French Competition Authority Publishes Report on Distribution of Medicines and on Laboratory Testing
On 4 April 2019, the French competition authority published a voluminous sector report on the distribution of medicines and on laboratory testing (the “Report” - see attached). The Report is the result of an inquiry which started in November 2017 (see, Van Bael & Bellis Life Sciences Newsflash of 21 November 2017) and which was also the subject of public consultations in October 2018 (see, Van Bael & Bellis Life Sciences Newsflash of 18 0ctober 2018).
The Report contains a series of regulatory recommendations which the competition authority says will help pharmacists to become more competitive while continuing to observe their public service obligations in the interest of public health. The Report thus advocates the following measures:
- Loosening the rules governing online sales by (i) allowing pharmacies more leeway in having storage facilities further removed from the pharmacy; (ii) allowing pharmacists to pool their online activities by relying on a common website; and (iii) changing the financial thresholds for recruiting assistant pharmacists by no longer considering for that purpose sales of non-medicine products;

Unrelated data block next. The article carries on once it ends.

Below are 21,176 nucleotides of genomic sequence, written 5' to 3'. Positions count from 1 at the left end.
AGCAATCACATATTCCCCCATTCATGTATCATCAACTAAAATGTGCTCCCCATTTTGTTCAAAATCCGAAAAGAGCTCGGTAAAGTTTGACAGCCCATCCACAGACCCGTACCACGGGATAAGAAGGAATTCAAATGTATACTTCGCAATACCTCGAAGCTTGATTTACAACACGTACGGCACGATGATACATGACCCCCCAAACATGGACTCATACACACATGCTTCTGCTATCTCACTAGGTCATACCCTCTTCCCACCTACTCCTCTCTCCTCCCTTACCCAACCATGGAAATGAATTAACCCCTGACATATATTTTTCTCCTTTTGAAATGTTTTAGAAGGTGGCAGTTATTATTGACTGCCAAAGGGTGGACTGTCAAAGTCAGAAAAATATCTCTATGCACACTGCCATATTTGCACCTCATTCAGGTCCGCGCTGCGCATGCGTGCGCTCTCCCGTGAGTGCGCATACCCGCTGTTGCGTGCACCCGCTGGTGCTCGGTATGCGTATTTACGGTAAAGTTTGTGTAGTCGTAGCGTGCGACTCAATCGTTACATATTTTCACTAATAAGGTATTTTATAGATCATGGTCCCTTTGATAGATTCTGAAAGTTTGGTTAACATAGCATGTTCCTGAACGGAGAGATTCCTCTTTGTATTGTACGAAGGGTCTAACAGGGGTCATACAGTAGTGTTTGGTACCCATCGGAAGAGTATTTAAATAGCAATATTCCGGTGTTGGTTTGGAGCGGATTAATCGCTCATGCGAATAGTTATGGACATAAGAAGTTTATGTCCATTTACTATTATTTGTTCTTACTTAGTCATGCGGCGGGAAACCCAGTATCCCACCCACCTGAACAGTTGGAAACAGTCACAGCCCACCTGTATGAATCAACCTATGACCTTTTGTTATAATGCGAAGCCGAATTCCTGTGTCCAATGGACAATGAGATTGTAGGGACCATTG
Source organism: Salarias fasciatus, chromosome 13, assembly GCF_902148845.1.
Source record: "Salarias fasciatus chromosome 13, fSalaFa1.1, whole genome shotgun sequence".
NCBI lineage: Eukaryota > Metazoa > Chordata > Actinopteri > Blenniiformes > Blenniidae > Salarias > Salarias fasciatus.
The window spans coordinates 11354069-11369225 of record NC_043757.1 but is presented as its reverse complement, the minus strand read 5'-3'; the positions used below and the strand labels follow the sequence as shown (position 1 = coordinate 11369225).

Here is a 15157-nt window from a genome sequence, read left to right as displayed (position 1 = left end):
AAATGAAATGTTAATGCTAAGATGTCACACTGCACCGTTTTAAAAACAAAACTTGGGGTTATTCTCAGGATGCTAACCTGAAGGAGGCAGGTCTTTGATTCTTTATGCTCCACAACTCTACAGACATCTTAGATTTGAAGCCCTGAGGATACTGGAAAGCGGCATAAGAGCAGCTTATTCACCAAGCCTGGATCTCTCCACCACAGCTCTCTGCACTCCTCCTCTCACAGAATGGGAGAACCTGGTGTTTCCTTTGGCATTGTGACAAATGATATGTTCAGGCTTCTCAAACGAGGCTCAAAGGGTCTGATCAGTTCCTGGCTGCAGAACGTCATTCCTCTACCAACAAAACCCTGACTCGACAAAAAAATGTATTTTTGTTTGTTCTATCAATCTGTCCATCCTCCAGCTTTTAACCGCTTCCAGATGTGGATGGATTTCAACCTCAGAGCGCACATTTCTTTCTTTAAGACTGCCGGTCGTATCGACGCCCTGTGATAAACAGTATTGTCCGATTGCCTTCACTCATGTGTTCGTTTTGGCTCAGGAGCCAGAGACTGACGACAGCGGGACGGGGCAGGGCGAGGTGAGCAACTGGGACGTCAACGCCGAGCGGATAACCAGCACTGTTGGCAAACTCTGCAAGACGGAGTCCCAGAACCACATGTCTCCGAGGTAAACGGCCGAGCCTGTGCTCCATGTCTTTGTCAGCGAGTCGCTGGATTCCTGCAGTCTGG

- Taking additional measures to stimulate take-off of relatively recent public service tasks such as involvement in vaccination campaigns; fostering patient treatment adherence; and the development of telemedicine services;
- Considering new public service tasks such as tracking non-communicable diseases or administering specific medicines under narrow conditions;
- Relaxing the advertising rules for cosmetics and other non-medicine products as well for the pharmacy business as such;
- Increasing the pharmacy’s access to capital;
- Allowing specific non-medicine products (such as in vitro diagnostic medical devices) to be sold outside pharmacies – it is unclear how this proposed measure will help pharmacies.
The Report also invites the government to reconsider the income of the wholesalers-distributors which live on small margins (often smaller than those of pharmacies that buy medicines directly from suppliers) while having to cope with public service obligations.